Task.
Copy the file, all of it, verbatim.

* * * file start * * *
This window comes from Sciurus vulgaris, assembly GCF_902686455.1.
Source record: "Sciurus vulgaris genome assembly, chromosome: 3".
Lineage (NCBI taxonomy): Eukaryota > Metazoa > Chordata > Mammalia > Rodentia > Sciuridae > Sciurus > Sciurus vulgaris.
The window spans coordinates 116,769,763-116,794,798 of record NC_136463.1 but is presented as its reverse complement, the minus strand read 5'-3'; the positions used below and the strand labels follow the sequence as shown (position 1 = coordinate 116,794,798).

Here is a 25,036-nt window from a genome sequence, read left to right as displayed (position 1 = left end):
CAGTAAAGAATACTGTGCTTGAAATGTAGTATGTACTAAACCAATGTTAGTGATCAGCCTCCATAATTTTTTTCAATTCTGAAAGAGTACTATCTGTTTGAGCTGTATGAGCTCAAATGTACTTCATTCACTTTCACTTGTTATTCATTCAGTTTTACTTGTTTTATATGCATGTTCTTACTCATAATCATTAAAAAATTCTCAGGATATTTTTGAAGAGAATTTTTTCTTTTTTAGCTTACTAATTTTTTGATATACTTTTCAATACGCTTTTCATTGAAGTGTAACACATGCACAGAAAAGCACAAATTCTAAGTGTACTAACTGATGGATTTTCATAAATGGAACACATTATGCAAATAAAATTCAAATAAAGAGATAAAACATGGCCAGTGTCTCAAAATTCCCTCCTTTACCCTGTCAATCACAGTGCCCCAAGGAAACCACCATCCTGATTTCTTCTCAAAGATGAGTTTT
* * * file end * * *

This window comes from Sciurus vulgaris, assembly GCF_902686455.1.
Source record: "Sciurus vulgaris genome assembly, chromosome: 3".
Lineage (NCBI taxonomy): Eukaryota > Metazoa > Chordata > Mammalia > Rodentia > Sciuridae > Sciurus > Sciurus vulgaris.
The window spans coordinates 116,769,763-116,794,798 of record NC_136463.1 but is presented as its reverse complement, the minus strand read 5'-3'; the positions used below and the strand labels follow the sequence as shown (position 1 = coordinate 116,794,798).

Here is a 25,036-nt window from a genome sequence, read left to right as displayed (position 1 = left end):
CAGTAAAGAATACTGTGCTTGAAATGTAGTATGTACTAAACCAATGTTAGTGATCAGCCTCCATAATTTTTTTCAATTCTGAAAGAGTACTATCTGTTTGAGCTGTATGAGCTCAAATGTACTTCATTCACTTTCACTTGTTATTCATTCAGTTTTACTTGTTTTATATGCATGTTCTTACTCATAATCATTAAAAAATTCTCAGGATATTTTTGAAGAGAATTTTTTCTTTTTTAGCTTACTAATTTTTTGATATACTTTTCAATACGCTTTTCATTGAAGTGTAACACATGCACAGAAAAGCACAAATTCTAAGTGTACTAACTGATGGATTTTCATAAATGGAACACATTATGCAAATAAAATTCAAATAAAGAGATAAAACATGGCCAGTGTCTCAAAATTCCCTCCTTTACCCTGTCAATCACAGTGCCCCAAGGAAACCACCATCCTGATTTCTTCTCAAAGATGAGTTTT